For the first few weeks of the NBA season, the Cleveland Cavaliers have been a feel-good story.
The team was expected to be a bit of a mess to start the year. An unevenly constructed roster was being managed by a coach who’d spent his entire career at the college level. Nobody anticipated anything along the lines of competitive basketball.
That the Cavs instead showed plenty of fight, even with teams which should’ve dominated them, caught many off guard. Suddenly, it felt as though this rebuilding process might be ahead of schedule.
Things have since hit the skids. Two lopsided losses have brought this team to a fork in the road. The Cavs have finally run into adversity, and how they respond to this is going to tell us just how far along this rebuild really is.
To be fair, nobody genuinely thought Cleveland had the makings of a contender here. Still, the team had just returned from a strong road trip, having won two games and almost stealing a third. With a return home, it didn’t seem lofty to assume the Cavs could start building some momentum.
That wasn’t what happened.
Instead, Cleveland was thrashed in two straight games, getting thoroughly outplayed by the Miami Heat and Philadelphia 76ers in seven of the past eight quarters. Defensively, the Cavs were picked apart. Offensively, ball movement was a foreign concept.
Essentially, for the first time in this young season, Cleveland looked like the struggling team everyone thought it would be.
What made this funk tougher to swallow was the fact that, to a man, every Cavs player left the loss to Miami insisting the lack of assists were both apparent and needed to be fixed. Coach John Beilein made sure to note he was having his team pay extra attention to simple plays made complicated by not moving the ball.
Despite identifying the problem, Cleveland struggled badly when attempting to apply this learning against Philadelphia. The Cavs finished with less assists in that loss than they did against the Heat, and as a result failed to make the game even remotely close.
Up to this point in the year, Cleveland had always managed to keep contests competitive despite struggles on either side of the court. Somehow, even when their opponent is shooting the lights out, the Cavs are often able to stay in the game ‘til the buzzer.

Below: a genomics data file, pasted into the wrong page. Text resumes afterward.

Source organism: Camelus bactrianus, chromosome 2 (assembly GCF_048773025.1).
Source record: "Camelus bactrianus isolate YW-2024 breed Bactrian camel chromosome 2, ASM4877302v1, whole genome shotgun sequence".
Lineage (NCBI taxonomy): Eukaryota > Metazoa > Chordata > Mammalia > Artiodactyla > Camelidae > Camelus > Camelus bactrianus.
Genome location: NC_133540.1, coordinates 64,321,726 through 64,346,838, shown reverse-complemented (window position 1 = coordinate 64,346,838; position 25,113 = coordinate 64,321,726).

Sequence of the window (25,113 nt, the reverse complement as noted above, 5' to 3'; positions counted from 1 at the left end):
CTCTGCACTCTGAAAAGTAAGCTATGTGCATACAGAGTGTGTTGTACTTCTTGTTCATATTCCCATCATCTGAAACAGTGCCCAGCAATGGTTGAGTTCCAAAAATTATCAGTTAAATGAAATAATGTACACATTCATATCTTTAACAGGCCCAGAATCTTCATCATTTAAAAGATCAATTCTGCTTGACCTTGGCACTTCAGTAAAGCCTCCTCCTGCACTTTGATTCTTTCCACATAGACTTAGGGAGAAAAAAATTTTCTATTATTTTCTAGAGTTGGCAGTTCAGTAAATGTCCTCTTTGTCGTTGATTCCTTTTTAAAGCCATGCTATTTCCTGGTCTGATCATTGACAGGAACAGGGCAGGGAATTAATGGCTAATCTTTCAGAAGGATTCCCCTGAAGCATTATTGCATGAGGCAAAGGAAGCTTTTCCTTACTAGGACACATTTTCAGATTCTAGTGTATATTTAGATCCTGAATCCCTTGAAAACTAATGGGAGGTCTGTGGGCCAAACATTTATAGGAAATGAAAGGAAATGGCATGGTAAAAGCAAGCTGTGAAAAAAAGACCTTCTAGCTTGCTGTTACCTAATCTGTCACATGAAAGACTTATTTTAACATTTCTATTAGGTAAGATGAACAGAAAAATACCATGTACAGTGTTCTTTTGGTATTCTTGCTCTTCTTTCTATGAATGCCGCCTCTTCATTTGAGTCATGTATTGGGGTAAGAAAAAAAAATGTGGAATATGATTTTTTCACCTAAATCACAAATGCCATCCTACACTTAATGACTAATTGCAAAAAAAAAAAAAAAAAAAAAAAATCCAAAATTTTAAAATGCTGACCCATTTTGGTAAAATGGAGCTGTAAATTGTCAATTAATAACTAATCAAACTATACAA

That didn’t happen in either of these contests. They didn’t carry the same remarkable ability to remain afloat despite their lapses. Any attempts to do so were quickly snuffed out.
This by no means serves as proof Cleveland is about to fold. However, it certainly represents a key moment for this team moving forward.
The Cavs aren’t catching anybody off guard anymore. The same Philly team they hung with all night last Tuesday came into Rocket Mortgage Fieldhouse and ripped them to shreds today. Both the 76ers and Heat deployed a strategy designed to pick Cleveland apart, and it worked flawlessly.
It’s not lofty to assume a development like this shakes the Cavs’ foundation a bit. The youth on the roster could see it as a major hurdle, while the vets could become convinced the impressive start to the season was a tease.
It may sound like an overreaction considering how well the team had been playing, but not so when you remember it wasn’t supposed to be competing whatsoever this early in the year.
So, how does Cleveland react to this?
Suddenly, hanging with any opponent it faces is no longer as easy as it used to be. Is this just a cold spell? Or is this team reverting to what everyone predicted it would be heading into the year?
Basically, was the impressive start we saw from the Cavs for real? Or was it just fool’s gold?
Should Cleveland bounce back from this, should it take the lessons from the losses and effectively apply them moving forward, it would indicate things are still moving in the right direction, potentially even ahead of schedule.
However, if the Cavs struggle to get back on track, if they fail to counter their opponents’ new approach, it may prove many of us were out over our skis when it came to the early excitement for this season.